Recently I showed you how you could quickly analyse an individual company in SharePad (click here to read more about this). In this article I am going to show you how to extend this approach to analysing a sector or subsector of the stock market.
SharePad is very good at allowing users to look at a sector. When you are thinking of buying a share of a company it is often a good idea to look at the shares of similar companies as this can enhance your understanding of the company you are looking at. Alternatively, you might have decided to invest in a particular sector and need some help to make up your mind which share or shares to put your money into.
You are now ready to begin analysing the sector. I find it easier to create a new List setting with the columns I want.
Now let's get on with analysing the housebuilding sector in SharePad.
One of the first things I like to do when looking at a sector is to find out which shares have performed in the past. I want to know if I am potentially investing in a hot sector which is loved by investors or one that has been shunned and is unloved.
The best way to do this in SharePad is to add columns to the housebuilder portfolio that tell you the total shareholder returns (share price change plus dividends received) over different time periods. I've set this out in the table below.
SharePad makes it easy to see if a company has made money. A positive shareholder return is coloured green whereas a loss is coloured red.
What we can see here is that over a ten year period only shares in Taylor Wimpey have been a loss making investment. Over the last five years, most of the shares have produced some stunning returns for investors. Barratt Developments has returned 468% whilst Taylor Wimpey has done even better, returning 528%.
Over the last year the sector's performance has been more mixed. Barratt and Taylor Wimpey have led the way, but Bovis Homes and Galliford Try have lost money.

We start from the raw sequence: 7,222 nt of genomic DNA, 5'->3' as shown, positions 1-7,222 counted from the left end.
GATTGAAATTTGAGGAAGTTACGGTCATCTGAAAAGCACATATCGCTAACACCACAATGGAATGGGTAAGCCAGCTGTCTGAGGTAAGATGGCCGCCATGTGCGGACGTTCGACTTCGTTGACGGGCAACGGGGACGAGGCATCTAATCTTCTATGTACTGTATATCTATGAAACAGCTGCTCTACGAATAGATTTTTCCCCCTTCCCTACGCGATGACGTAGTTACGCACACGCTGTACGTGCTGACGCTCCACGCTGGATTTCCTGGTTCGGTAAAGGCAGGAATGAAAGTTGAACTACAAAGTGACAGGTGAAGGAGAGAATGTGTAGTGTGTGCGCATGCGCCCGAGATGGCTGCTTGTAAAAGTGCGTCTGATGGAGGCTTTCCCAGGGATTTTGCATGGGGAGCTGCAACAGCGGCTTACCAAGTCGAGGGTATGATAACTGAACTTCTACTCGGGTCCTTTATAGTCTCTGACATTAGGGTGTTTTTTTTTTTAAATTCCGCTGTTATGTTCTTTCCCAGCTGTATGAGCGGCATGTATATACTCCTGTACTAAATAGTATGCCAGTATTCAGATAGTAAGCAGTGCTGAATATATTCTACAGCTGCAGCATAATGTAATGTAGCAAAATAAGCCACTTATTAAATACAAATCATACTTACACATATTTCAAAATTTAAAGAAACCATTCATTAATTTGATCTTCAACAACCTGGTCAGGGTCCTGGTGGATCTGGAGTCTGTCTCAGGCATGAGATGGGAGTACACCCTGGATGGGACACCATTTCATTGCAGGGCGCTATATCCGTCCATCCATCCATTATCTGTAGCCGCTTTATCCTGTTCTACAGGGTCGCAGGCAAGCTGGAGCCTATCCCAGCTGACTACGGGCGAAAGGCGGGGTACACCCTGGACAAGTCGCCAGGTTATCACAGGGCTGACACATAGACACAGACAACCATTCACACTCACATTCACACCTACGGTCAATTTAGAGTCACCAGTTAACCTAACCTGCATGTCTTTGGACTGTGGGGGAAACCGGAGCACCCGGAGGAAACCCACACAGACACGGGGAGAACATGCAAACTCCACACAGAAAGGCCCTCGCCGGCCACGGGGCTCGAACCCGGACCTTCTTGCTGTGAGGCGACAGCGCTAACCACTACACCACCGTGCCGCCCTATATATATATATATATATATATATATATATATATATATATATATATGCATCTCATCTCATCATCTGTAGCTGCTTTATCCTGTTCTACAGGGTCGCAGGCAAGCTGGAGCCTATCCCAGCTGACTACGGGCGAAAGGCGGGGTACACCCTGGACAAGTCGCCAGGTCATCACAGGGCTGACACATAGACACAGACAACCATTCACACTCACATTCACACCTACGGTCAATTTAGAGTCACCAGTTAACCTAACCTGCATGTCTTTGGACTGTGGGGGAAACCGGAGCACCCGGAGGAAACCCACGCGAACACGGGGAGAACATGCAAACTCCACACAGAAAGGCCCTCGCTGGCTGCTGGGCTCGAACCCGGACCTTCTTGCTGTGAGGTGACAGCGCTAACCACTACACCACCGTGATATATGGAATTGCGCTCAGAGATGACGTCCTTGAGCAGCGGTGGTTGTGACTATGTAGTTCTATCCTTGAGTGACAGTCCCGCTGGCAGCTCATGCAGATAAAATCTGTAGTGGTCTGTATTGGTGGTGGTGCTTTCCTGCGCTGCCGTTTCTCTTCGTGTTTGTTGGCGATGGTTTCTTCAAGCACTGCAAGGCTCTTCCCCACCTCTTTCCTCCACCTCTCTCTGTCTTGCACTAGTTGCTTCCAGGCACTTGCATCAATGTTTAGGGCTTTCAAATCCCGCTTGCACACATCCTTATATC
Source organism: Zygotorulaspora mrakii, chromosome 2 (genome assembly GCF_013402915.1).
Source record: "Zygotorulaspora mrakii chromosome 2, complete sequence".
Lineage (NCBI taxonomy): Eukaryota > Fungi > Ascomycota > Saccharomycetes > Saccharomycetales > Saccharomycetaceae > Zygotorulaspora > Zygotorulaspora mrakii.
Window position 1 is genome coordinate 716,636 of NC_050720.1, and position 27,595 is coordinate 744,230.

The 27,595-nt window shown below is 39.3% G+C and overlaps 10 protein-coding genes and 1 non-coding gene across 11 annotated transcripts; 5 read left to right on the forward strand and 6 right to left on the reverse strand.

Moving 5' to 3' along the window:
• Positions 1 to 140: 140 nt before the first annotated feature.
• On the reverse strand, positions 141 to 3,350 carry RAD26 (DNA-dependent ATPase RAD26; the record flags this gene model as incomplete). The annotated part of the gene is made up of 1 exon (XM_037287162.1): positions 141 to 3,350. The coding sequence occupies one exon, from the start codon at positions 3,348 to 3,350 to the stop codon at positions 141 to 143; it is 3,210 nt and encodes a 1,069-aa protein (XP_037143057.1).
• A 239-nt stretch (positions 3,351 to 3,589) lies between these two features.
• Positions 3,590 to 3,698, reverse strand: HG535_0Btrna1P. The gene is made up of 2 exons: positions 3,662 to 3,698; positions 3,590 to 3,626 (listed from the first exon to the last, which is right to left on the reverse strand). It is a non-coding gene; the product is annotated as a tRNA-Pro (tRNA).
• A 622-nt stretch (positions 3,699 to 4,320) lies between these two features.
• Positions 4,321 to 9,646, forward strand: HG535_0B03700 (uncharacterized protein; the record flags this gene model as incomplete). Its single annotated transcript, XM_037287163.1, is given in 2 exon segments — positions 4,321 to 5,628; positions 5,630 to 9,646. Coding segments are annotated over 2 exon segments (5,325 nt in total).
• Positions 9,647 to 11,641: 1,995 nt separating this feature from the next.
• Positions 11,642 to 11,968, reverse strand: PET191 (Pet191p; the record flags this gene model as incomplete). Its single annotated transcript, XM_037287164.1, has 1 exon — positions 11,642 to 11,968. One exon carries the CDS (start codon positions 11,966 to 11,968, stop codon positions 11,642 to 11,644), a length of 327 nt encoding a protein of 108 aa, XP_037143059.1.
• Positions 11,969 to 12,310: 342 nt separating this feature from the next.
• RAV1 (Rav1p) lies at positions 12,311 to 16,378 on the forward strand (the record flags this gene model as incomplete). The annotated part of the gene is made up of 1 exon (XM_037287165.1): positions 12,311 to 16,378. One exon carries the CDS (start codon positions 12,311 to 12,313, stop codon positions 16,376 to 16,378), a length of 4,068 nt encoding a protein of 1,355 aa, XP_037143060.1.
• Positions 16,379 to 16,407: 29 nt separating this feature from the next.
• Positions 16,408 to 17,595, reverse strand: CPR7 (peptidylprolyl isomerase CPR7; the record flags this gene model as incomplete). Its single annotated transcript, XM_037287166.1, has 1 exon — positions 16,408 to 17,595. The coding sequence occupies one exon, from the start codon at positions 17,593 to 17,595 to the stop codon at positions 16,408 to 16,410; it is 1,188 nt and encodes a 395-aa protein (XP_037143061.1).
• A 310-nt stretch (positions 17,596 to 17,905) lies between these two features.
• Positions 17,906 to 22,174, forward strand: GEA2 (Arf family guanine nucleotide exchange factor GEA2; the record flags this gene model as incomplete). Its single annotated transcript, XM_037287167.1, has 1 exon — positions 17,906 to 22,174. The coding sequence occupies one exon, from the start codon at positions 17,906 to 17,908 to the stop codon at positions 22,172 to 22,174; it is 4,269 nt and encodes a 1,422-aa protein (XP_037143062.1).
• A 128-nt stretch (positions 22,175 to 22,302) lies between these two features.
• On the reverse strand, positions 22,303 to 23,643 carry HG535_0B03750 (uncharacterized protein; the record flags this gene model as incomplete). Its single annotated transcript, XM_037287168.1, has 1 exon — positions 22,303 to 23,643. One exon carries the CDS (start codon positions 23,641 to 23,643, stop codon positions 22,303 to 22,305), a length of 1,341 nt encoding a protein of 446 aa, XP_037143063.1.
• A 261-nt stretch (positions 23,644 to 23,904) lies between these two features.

SharePad can also break down the total shareholder return between changes in price and dividends received. I find this really useful as dividends are an important part of your return as an investor. Unlike increases in share prices which can fall back, a dividend cannot be taken away from you once it has been paid.
We can see here that the dividend returns from the sector during the last year has been significant - the high yields are reflective of the special dividends paid by many Housebuilders on top of their annual dividends. We'll take a look at the sustainability of dividends later on.
All of Barratt Developments one year shareholder return has come from dividends paid. Just under half of Berkeley Group's has come from dividends.
When I see a sector that has performed so well over the last five years it's normal to think whether all the easy money has been made. To try and weigh up whether this might be the case you need to have a look to see if the shares are cheap or expensive.
I've created a table to give me a snapshot of the valuation of the housebuilding sector. There are lots of different valuation options in SharePad for you to choose from. Here, I've kept things fairly simple by looking at price earnings (PE) ratios, price earnings growth (PEG) ratios, dividend yields, and price to net asset value (P/NAV).
On a PE basis, the shares don't look particularly expensive at first glance with forecast PE ratios ranging from just over 8 times to just under 13. That said, housebuilders profits are cyclical and move from peaks to troughs. After a strong period of profits growth it would be surprising to see these shares trading on high PE ratios as most investors would expect growth to slow down. (For more on how to analyse cyclical sectors click here.)